PROFESSIONALS within the commercial fishing industry remain in a state of confusion after it emerged yesterday that red-spot disease could not be confirmed as the cause of lesions on barramundi in Gladstone Harbour.
Queensland Seafood Industry Association president Michael Gardner told The Observer the industry had to rely on the data being provided by Fisheries Queensland and Biosecurity Queensland.
He said the industry was frustrated at not having clear answers.
"The causes of the ulcerary lesions are not determined," he said.
"And the cause of rashes on sharks, stingrays and other species is also yet to be determined."
Dr Gardner expressed frustration that QSIA, as the representative of commercial fishers, had not been better included in the information cycle between various government departments.
Gladstone Seafood Market manager Simon Whittingham said he had stopped accepting fish caught in Gladstone Harbour, because of uncertainty over the condition of fish. He found out yesterday morning biosecurity testing had not positively identified red-spot disease in the harbour, even though positive tests were found in samples from Port Alma.
Mr Whittingham has been making decisions based on the understanding he was dealing with a red-spot disease outbreak, but news that it might be a different condition has caused another level of confusion.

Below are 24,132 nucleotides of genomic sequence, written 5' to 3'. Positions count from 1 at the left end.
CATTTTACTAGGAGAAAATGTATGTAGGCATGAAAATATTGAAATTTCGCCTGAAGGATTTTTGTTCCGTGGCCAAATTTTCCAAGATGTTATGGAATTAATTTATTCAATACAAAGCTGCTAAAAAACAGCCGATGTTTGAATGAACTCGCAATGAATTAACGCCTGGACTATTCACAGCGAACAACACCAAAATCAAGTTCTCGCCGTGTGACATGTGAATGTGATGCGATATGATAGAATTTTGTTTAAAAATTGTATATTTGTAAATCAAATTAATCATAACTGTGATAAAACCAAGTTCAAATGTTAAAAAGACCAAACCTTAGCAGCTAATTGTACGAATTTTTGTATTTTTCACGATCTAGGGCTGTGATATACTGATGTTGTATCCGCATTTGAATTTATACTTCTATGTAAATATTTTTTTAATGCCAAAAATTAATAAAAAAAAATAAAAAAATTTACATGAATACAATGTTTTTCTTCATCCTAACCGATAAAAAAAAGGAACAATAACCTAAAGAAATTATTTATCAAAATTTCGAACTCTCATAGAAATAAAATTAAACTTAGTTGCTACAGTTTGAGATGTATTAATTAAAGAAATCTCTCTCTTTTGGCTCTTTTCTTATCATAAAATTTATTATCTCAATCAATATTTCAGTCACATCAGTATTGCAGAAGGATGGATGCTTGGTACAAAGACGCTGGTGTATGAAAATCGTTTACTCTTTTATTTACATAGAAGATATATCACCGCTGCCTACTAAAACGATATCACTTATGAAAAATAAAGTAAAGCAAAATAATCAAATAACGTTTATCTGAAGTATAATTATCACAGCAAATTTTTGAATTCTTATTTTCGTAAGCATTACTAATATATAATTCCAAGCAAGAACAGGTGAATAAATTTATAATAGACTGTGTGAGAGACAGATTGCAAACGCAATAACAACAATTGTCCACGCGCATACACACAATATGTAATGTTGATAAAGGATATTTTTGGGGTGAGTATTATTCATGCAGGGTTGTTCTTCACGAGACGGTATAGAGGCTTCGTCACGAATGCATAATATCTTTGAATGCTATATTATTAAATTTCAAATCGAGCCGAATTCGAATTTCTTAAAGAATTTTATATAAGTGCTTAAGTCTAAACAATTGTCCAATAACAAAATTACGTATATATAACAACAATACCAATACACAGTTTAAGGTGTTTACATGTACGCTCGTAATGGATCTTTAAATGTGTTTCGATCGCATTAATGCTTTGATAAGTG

When asked if he still thought there was red-spot disease in the harbour, despite the lack of positive results, he said he was in no position to guess what the disease was. "I can only go on the information that I am given," he said.
"I am a fishmonger and I do it very well, but I'm not a scientist and I don't run a laboratory."
He said it was difficult to make informed, professional decisions about seafood from the harbour, while the data was not settled.
"I've decided to make my own decisions and I have rejected all fish coming out of Gladstone Harbour," Mr Whittingham
"Crabs, fish, prawns, I am not interested in any supply at all (from the harbour).
"If we were to miss some contaminated or diseased product (during our checks), yes (I would be worried about consumer health).
"But we have a very thorough inspection process and everything that comes through here now, each piece is closely scrutinised to make sure it is healthy."
Flood of data
- Fisheries Queensland continues to collect fish samples for testing.
- The department reiterated its finding that no link has been established between the fish disease and human health concerns.
- All the fish caught with lesions were found to have the parasitic flatworm (fluke).
- The Biosecurity Queensland report, along with other reports, can be found at DPI.
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